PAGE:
AMAC Exclusive – By Daniel Berman
It was an ominous sign for soon-to-be former U.S. Congresswoman Liz Cheney that the national press corps which traveled to Wyoming to cover her primary night chose to set up shop not in the state’s largest city, Laramie, or the capital Cheyenne, but rather in Jackson Hole. A world-famous golf and ski resort which, along with surrounding Teton County is Wyoming’s only Democratic stronghold, the press’s choice of location conveyed more of an interest in an August getaway than in what Wyoming as a whole thought of Liz Cheney. While Cheney carried Teton County by a margin of 80.9% to 18.4%, she lost the statewide vote by a margin of 66.3% to 28.9%.
The reasons for Liz Cheney’s defeat are quite simple really. Cheney aligned herself with Democrats and against her own party on a high-profile issue, and then proceeded to continue making herself the face of it, even as the January 6th process morphed into a primary Democratic line of attack against the GOP in the 2022 midterms (if it had ever been anything else).
The final numbers in the race look remarkably like the 2020 election in the state, which makes sense as the vast majority of Wyoming’s few Democrats seem to have crossed over to vote for Cheney in the GOP contest. Only a little over 7,000 votes were cast in the Democratic primary for Wyoming’s at-large House seat, whereas nearly 170,000 votes were cast in the GOP contest, an astronomical 96% of all votes cast.
The ultimate margin also reflected the 2020 result. That year, Donald Trump defeated Joe Biden by 69.94% to 26.55%, remarkably close to the 66.3% to 28.9% margin by which Cheney lost to Trump-endorsed Harriet Hageman. Nor can turnout be blamed. At 178,000, primary turnout was well over 80% of that of the 2018 general election. Cheney got her Democrats, or at least a decent portion of them. She just lost Republicans. In Wyoming, that means losing 68-27 or so.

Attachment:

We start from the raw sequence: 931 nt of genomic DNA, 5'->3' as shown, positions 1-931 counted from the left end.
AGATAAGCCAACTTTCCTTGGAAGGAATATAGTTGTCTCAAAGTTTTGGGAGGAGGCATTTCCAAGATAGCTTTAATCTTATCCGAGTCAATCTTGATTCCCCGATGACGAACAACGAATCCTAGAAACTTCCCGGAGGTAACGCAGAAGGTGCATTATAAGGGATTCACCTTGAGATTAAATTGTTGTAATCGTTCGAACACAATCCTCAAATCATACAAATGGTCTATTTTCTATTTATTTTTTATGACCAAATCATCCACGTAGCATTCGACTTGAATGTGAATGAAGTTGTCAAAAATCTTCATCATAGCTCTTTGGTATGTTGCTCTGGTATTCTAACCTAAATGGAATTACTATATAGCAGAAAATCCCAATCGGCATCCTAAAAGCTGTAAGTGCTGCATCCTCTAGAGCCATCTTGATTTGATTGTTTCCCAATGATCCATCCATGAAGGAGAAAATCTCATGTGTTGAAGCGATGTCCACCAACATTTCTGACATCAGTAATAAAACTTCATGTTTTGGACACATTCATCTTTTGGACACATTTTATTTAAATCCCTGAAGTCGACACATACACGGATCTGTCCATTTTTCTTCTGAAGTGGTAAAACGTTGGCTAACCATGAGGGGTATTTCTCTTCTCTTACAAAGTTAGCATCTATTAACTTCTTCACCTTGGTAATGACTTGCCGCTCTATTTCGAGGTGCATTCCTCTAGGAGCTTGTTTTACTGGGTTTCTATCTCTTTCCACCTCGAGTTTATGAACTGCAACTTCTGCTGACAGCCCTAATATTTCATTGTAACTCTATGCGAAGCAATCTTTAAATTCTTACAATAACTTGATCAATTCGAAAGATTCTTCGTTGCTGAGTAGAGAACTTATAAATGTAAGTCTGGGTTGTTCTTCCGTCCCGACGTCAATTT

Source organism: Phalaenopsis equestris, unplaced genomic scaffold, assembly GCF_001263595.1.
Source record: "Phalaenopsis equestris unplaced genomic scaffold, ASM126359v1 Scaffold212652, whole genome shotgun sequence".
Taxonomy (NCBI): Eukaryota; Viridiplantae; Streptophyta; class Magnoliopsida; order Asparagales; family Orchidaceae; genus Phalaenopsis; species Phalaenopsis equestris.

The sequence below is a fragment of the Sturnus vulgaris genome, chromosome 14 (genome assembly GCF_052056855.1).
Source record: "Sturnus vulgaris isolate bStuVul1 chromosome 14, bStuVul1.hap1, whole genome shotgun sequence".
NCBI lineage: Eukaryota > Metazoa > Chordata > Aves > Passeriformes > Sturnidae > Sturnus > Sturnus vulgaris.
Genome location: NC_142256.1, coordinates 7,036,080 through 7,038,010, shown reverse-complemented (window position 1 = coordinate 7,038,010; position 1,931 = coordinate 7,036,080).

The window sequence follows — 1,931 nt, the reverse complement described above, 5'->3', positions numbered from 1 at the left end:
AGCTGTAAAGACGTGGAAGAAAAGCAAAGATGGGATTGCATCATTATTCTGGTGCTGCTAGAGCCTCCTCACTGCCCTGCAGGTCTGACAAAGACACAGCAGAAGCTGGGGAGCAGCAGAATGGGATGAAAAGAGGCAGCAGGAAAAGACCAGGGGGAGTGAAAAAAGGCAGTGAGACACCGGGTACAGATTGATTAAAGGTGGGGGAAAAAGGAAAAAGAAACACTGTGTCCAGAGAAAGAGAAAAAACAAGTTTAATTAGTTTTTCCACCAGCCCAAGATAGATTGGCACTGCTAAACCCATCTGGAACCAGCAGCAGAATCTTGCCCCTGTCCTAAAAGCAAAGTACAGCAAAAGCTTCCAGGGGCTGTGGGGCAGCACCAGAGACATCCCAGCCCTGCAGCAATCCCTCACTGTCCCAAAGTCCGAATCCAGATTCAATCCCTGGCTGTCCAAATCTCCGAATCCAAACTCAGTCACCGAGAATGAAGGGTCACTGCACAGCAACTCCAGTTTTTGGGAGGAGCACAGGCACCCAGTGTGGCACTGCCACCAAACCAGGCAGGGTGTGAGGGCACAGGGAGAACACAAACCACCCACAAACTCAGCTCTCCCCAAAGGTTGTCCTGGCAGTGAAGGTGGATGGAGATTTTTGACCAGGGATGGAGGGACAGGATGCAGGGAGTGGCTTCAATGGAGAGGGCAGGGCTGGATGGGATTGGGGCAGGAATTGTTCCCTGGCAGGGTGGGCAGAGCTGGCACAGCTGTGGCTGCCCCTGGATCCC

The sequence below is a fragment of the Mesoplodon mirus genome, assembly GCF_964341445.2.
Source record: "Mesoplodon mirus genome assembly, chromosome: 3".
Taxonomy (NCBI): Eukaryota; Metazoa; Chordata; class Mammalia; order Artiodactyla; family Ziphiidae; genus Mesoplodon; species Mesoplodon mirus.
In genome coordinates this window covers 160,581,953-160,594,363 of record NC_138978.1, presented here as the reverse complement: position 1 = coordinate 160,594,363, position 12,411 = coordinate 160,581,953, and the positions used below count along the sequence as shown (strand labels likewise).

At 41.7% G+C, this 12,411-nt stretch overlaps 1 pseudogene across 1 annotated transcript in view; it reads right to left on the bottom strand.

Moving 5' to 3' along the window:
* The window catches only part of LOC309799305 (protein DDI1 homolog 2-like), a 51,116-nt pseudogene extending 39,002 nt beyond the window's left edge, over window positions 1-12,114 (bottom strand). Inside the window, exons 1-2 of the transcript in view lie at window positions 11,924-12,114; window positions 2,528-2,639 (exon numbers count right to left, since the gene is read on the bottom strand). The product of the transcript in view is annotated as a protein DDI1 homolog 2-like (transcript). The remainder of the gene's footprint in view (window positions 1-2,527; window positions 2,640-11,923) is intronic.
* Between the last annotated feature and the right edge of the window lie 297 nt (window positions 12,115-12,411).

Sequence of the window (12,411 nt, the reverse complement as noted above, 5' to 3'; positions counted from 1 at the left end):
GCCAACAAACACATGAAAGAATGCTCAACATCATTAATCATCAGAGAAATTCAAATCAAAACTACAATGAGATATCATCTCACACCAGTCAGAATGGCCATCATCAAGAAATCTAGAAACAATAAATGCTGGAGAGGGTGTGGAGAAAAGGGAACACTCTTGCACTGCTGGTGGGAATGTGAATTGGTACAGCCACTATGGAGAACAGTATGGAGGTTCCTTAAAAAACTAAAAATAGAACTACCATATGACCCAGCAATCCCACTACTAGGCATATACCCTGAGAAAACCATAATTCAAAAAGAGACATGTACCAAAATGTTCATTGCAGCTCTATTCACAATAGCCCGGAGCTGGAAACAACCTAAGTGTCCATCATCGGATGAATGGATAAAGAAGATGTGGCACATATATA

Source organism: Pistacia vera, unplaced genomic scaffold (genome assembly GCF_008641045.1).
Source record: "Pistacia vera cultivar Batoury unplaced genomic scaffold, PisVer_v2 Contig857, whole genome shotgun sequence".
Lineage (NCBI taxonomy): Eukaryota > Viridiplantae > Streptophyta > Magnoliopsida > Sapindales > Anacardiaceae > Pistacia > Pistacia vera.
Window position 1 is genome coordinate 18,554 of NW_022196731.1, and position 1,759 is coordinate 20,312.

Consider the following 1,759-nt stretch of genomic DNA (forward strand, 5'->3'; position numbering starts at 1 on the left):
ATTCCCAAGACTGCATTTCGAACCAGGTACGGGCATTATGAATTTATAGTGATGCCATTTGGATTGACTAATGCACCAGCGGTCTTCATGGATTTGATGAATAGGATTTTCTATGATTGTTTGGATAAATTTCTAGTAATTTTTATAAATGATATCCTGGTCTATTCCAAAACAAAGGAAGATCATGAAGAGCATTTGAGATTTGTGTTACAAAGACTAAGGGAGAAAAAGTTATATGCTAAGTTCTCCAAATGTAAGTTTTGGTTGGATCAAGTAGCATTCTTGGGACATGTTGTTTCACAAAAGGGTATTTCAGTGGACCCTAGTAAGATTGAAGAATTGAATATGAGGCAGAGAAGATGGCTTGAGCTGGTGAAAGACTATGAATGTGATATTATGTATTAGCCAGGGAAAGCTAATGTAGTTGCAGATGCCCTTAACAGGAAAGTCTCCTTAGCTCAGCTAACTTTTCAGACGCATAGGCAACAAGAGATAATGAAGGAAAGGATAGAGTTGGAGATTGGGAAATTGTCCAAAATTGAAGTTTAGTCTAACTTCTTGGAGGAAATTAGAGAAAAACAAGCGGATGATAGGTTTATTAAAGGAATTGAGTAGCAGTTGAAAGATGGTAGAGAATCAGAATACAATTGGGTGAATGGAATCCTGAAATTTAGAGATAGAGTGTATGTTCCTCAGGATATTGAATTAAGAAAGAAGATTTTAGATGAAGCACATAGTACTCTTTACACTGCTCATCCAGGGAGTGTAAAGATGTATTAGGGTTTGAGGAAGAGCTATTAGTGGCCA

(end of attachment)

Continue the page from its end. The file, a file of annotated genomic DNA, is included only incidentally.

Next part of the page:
The simplicity of the story will not stop Liz Cheney, or her allies in the media, from trying to build a greater narrative, apparently as preparation for a potential presidential campaign. They will portray Cheney as a martyr, crushed by overwhelming forces, ignoring that she massively outraised her rival and had the support of big donors and K Street. Her supporters include a “who’s who” of big finance, including Blackstone, Coinbase, Forbes, CVS, and even the National Mining Association.
Nor was Cheney crushed because she revolted on one vote. Lisa Murkowski – who voted in the Senate to convict Trump last year – also faced challengers this week, and currently leads her strongest by a margin of 44% to 41%. With a Democrat taking 6%, Murkowski will likely be a narrow favorite in November given Alaska’s complex top-four voting system. But Murkowski, after supporting impeachment, did not double and triple down by becoming a mouthpiece for Democrats in their effort to demonize every Trump voter and turn January 6th into the new 9/11.